Cleaning up abandoned mines can help environment, create jobs in Appalachia – by Joseph Pizarchik ( – April 29, 2021)

Thousands of miles of streams across the country are running orange, contaminated by highly acidic water draining from abandoned coal mines.

Rather than supporting local economies, these abandoned sites and their pollution render water supplies and more than 850,000 acres of land unusable, while posing a risk of flooding and mudslides that could devastate entire towns.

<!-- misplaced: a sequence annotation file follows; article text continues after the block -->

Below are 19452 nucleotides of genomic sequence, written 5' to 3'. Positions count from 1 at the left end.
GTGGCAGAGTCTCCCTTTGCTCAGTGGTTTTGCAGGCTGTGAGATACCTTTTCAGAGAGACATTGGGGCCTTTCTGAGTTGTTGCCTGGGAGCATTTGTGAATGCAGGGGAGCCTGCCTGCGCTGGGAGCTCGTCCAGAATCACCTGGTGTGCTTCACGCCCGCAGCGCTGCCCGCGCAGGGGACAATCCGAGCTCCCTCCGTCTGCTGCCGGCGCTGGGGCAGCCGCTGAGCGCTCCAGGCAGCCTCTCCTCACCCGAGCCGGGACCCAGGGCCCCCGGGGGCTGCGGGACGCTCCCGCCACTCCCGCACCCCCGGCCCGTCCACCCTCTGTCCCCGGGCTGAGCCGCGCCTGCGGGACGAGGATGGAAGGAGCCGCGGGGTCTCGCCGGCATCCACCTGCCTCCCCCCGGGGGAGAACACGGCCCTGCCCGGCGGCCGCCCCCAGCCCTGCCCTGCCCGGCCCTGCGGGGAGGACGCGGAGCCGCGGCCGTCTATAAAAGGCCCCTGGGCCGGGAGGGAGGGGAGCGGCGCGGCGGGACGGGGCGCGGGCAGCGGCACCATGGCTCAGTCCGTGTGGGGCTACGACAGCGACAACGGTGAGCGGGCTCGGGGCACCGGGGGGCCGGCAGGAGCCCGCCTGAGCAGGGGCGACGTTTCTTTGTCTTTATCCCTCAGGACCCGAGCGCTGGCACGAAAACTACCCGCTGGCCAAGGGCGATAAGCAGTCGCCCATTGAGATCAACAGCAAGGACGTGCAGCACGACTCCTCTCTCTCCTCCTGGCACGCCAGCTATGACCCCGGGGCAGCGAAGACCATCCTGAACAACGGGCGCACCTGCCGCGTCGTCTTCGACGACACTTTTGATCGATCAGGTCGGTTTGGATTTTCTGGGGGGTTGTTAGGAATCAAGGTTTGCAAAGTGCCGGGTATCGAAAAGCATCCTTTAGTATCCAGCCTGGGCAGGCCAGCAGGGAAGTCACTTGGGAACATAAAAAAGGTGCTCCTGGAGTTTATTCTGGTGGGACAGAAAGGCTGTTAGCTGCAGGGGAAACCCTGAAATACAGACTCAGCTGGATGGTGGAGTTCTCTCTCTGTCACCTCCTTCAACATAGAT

All told, abandoned mine lands are an American infrastructure crisis. But, like many infrastructure problems, we can turn these liabilities into job-creating opportunities with investment at the scale of the problem.

President Biden’s recently released infrastructure investment package — the American Jobs Plan — recognizes that by proposing billions to clean up abandoned mines across the country.

Those same goals are reflected in bipartisan bills like the RECLAIM Act and HR1734 to reauthorize the Abandoned Mine Land (AML) Fund at its current rate, the resource that has supported much of the clean up that has happened since the AML Fund was created in 1977.

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